But I was taught that an exclamation sign is used to convey extreme emotion or high volume, so I know it has it's place in writing....but I guess am gonna have to re-learn some technique when it comes to writing fictions & dialogues.

While I enjoying writing stories, I am just a beginner too & is just getting familiar with really using dialogues. Yesterday I submitted my very 1st entry in the Writing Challenge & in my piece I actually stepped out of my comfort zone with what am used to writing; so that's a start!
Amelia

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Re: New Writing Lessons--WHAT A CRITIQUE LOOKS LIKE

Postby lish1936 » Fri Sep 13, 2013 10:03 am

Amelia wrote:Yesterday I submitted my very 1st entry in the Writing Challenge & in my piece I actually stepped out of my comfort zone with what am used to writing; so that's a start!


Yeah, Amelia! You ARE off to a start - a great start. Don't forget to throw a brick, I'd love to read it.

Blessings,

Lillian
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Fortunate 500


I write even when I think I can't, because I must. :-)

I love to write. Nothing escapes the crush I have on the written word. I'm hooked on words!!

"Let words bewitch you. Scrutinze them, mull them, savor them, and in combination, until you see their subtle differences and the ways they tint each other." Francis Flaherty

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Re: New Writing Lessons--WHAT A CRITIQUE LOOKS LIKE

Postby Come forth » Fri Sep 13, 2013 8:02 pm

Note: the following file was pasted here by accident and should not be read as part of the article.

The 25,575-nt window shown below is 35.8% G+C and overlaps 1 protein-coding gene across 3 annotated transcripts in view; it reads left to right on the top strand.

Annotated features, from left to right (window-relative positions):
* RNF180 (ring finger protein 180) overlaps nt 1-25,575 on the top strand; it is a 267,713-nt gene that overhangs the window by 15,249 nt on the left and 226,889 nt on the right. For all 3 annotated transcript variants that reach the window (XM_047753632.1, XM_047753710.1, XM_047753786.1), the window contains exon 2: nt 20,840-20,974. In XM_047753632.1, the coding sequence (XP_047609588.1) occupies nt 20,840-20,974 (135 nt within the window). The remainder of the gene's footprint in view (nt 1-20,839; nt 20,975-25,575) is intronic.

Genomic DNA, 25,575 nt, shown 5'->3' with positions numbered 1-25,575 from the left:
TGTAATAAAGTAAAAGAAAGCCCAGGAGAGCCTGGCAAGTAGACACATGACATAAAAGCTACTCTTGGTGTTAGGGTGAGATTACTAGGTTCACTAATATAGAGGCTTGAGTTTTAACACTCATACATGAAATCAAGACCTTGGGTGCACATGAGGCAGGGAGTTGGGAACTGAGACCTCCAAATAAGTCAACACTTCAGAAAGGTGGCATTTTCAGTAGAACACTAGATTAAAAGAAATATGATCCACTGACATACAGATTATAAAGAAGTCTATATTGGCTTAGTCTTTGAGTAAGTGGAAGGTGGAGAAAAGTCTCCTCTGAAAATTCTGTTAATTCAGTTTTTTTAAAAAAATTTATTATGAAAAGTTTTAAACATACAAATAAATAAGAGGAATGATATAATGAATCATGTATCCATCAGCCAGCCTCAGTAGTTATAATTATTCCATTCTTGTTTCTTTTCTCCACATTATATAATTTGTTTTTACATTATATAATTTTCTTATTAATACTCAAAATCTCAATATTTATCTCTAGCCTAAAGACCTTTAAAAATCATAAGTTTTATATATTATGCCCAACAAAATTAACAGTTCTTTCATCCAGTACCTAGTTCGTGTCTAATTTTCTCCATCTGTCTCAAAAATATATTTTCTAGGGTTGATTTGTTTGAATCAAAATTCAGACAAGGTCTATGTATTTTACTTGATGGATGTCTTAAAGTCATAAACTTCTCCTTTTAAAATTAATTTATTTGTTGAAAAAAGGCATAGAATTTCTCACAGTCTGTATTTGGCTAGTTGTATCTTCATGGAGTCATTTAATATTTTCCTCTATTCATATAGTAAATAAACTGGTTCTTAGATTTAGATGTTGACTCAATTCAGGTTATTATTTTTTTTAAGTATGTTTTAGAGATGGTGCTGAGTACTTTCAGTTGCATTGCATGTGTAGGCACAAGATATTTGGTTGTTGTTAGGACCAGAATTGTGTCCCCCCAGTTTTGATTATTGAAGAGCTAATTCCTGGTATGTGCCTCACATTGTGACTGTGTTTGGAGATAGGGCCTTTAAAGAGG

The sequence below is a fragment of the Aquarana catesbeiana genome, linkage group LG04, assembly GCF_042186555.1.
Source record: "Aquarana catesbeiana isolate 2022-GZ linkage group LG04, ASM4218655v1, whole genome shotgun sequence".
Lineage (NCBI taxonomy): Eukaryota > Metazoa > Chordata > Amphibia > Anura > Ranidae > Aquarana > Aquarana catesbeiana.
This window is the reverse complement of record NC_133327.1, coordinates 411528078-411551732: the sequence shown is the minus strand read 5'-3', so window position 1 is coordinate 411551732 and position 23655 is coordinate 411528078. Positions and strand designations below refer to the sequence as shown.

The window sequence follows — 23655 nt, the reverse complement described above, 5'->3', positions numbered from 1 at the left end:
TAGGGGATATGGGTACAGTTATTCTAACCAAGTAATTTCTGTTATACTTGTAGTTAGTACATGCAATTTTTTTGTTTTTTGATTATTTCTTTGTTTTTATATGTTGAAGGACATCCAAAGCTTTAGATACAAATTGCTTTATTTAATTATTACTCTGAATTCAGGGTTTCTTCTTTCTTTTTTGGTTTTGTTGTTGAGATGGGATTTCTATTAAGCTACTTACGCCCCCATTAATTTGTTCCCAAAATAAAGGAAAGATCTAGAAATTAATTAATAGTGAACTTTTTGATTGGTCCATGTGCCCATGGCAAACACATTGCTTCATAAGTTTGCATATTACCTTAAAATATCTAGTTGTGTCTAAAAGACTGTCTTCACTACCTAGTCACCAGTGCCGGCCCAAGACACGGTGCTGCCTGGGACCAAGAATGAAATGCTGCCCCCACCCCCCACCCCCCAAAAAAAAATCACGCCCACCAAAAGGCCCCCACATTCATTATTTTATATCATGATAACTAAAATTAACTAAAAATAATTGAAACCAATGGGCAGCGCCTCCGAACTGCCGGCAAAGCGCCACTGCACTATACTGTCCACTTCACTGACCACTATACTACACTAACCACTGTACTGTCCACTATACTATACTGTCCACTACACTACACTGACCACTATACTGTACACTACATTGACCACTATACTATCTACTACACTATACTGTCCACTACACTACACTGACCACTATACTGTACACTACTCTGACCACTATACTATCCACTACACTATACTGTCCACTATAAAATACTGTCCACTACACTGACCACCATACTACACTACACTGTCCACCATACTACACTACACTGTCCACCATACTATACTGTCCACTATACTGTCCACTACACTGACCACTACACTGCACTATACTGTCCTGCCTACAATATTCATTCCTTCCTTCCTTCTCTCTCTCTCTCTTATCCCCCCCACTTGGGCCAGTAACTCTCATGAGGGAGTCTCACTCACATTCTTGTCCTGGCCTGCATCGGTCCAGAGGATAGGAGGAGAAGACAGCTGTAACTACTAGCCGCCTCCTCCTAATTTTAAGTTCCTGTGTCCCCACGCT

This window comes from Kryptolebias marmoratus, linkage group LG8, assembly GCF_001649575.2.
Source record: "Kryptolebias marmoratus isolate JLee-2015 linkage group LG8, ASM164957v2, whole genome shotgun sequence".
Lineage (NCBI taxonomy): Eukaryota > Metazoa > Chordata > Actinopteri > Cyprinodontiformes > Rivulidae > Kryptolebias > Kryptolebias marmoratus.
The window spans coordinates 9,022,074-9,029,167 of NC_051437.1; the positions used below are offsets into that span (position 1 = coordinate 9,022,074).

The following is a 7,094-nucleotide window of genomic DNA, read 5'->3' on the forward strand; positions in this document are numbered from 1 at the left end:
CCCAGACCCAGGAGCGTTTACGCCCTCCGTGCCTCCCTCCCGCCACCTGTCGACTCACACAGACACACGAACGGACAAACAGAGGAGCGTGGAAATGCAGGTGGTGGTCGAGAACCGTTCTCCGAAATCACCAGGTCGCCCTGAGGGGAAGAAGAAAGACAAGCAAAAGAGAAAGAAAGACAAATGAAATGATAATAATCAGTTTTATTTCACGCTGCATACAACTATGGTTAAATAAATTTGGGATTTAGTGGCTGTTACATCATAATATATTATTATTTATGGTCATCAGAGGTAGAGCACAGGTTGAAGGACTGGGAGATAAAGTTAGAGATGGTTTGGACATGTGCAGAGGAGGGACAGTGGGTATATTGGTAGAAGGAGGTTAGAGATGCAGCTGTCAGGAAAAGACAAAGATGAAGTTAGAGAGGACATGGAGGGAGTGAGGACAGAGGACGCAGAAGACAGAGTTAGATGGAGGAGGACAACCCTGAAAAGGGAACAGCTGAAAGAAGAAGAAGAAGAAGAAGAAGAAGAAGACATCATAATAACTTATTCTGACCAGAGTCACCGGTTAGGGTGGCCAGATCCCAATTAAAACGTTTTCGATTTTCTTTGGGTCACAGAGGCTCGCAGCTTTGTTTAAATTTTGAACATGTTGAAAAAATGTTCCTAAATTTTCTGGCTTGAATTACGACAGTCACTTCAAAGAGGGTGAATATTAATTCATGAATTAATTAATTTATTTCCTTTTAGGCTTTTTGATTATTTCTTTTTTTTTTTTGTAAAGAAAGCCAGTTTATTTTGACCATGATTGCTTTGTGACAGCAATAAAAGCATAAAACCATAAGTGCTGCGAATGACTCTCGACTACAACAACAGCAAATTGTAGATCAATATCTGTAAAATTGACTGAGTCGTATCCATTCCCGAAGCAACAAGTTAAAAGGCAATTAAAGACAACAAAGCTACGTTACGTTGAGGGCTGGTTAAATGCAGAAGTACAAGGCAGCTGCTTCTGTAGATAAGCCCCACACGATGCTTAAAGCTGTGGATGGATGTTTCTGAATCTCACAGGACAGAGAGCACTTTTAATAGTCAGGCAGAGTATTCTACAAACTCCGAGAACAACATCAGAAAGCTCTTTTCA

Congratulations on the big plunge, Amelia. If your desire is to become a better writer then you just took a really good step forward.

Just to clarify my thoughts on !. I wasn't suggesting you may rely on them, in fact forget for a moment about us the writers and focus on the readers. It is the reader who sees the ! as an emotive mark and it is the reader who becomes too used to them and de-powers them.

Rather like the boy crying wolf too often, nobody ends up taking any notice.

You are 100% right, they are a fantastic tool for showing high emotion and I don't believe any of us are suggesting don't use them; but be wise when.

Looking forward to your entry.

Blessings; Graham.
May we all get eyes to see and ears to hear,
A Revelation of His Word, crystal clear.
Admitting our need to be drawn in,
Less of self, more of Him.

My prayer for us all.
God bless us with the Revelation of His Word, Graham
http://www.shekinahcloud.com/page/page/8464330.htm

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Re: New Writing Lessons--WHAT A CRITIQUE LOOKS LIKE

Postby amilli » Sun Sep 15, 2013 6:11 pm

Thanks guys, I'll be sure to look out for that brick. I appreciate constructive criticism.
Amelia

My writing is a passion, not a hobby!